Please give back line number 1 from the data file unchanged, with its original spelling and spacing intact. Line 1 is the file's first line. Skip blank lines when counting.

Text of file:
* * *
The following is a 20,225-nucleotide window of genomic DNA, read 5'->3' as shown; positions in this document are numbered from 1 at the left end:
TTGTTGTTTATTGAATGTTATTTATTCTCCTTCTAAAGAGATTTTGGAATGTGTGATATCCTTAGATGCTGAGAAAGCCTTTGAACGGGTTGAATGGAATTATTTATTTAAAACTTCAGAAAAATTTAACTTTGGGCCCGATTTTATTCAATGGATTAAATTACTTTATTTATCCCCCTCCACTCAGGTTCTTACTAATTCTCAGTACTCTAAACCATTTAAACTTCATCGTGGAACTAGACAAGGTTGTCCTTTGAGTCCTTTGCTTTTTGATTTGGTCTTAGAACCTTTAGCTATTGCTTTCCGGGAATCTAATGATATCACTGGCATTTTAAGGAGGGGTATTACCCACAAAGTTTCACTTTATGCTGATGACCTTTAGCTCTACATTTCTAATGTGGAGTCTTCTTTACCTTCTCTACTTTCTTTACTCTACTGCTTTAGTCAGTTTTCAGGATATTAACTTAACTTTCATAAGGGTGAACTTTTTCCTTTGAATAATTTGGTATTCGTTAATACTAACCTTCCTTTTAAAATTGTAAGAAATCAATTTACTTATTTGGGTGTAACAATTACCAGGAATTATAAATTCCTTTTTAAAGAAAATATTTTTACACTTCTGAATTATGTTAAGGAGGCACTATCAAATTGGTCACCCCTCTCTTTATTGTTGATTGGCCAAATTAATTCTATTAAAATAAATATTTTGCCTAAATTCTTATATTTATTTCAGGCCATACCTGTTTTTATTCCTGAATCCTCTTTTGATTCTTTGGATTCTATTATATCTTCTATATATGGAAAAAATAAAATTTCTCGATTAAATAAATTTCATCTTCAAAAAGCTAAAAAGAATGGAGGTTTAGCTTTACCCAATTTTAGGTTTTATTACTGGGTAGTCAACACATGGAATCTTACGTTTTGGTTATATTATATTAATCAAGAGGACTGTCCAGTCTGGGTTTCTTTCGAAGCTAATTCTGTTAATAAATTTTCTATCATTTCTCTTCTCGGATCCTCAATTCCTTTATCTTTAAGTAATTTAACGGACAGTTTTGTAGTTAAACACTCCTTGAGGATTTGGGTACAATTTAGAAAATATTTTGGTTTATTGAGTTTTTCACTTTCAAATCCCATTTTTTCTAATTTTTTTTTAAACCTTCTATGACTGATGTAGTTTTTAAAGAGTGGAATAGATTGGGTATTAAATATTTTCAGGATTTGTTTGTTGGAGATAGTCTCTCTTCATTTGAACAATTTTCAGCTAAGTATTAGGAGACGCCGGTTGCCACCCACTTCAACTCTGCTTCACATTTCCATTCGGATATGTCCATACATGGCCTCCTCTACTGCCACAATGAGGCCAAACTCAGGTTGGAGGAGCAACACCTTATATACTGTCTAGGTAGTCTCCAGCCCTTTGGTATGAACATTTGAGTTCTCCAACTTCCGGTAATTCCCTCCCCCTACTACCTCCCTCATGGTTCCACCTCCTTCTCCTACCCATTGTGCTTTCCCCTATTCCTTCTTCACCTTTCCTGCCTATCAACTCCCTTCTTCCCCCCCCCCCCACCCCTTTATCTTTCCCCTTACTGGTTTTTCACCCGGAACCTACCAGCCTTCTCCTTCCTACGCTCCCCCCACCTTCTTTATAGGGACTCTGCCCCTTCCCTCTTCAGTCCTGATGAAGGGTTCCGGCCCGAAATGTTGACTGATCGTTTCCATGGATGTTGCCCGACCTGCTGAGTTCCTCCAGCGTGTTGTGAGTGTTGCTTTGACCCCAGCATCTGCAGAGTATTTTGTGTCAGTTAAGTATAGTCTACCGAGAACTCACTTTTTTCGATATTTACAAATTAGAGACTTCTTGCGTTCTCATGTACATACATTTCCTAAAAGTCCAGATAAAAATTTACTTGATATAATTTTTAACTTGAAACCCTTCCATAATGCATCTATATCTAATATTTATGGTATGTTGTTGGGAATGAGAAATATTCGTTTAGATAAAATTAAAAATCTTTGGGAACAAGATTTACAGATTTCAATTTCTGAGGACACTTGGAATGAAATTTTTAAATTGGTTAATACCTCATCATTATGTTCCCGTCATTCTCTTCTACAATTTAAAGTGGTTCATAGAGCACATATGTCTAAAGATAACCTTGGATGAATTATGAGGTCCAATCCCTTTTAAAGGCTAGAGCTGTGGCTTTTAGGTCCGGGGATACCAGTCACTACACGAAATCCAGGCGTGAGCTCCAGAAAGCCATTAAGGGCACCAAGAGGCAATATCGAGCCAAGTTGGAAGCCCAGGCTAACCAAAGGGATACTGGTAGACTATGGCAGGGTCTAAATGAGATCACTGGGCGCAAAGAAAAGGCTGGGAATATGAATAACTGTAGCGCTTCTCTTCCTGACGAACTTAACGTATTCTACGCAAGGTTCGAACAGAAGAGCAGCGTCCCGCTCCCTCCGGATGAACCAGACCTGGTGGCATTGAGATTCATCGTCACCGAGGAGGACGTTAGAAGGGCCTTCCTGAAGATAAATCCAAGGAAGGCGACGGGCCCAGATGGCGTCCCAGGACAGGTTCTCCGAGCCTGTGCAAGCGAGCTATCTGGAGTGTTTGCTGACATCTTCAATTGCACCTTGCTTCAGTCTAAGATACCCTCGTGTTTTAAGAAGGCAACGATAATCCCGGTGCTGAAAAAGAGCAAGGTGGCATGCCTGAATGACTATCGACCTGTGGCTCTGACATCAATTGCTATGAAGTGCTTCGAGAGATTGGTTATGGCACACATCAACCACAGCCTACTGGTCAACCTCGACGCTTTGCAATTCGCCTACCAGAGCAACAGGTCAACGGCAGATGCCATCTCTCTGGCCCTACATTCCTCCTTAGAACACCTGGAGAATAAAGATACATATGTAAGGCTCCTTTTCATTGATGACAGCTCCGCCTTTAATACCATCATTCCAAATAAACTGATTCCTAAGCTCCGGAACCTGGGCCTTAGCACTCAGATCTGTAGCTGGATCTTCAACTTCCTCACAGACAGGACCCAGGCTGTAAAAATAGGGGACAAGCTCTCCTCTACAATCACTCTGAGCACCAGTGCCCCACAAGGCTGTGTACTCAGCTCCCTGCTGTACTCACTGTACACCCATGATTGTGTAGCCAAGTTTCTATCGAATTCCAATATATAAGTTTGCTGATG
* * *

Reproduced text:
The following is a 20,225-nucleotide window of genomic DNA, read 5'->3' as shown; positions in this document are numbered from 1 at the left end: